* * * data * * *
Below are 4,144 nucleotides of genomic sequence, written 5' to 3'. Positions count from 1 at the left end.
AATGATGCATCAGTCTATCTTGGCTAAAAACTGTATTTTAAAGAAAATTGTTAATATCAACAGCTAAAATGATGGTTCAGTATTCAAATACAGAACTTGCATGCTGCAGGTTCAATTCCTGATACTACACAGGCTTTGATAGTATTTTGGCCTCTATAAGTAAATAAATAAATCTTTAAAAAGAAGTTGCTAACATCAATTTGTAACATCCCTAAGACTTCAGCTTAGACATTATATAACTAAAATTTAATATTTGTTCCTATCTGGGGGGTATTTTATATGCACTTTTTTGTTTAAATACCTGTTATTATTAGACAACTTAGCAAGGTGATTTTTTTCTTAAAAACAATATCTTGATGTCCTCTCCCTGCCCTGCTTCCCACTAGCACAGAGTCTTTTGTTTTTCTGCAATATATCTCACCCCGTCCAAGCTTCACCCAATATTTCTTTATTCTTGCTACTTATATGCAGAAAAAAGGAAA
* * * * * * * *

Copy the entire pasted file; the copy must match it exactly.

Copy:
Below are 4,144 nucleotides of genomic sequence, written 5' to 3'. Positions count from 1 at the left end.
AATGATGCATCAGTCTATCTTGGCTAAAAACTGTATTTTAAAGAAAATTGTTAATATCAACAGCTAAAATGATGGTTCAGTATTCAAATACAGAACTTGCATGCTGCAGGTTCAATTCCTGATACTACACAGGCTTTGATAGTATTTTGGCCTCTATAAGTAAATAAATAAATCTTTAAAAAGAAGTTGCTAACATCAATTTGTAACATCCCTAAGACTTCAGCTTAGACATTATATAACTAAAATTTAATATTTGTTCCTATCTGGGGGGTATTTTATATGCACTTTTTTGTTTAAATACCTGTTATTATTAGACAACTTAGCAAGGTGATTTTTTTCTTAAAAACAATATCTTGATGTCCTCTCCCTGCCCTGCTTCCCACTAGCACAGAGTCTTTTGTTTTTCTGCAATATATCTCACCCCGTCCAAGCTTCACCCAATATTTCTTTATTCTTGCTACTTATATGCAGAAAAAAGGAAA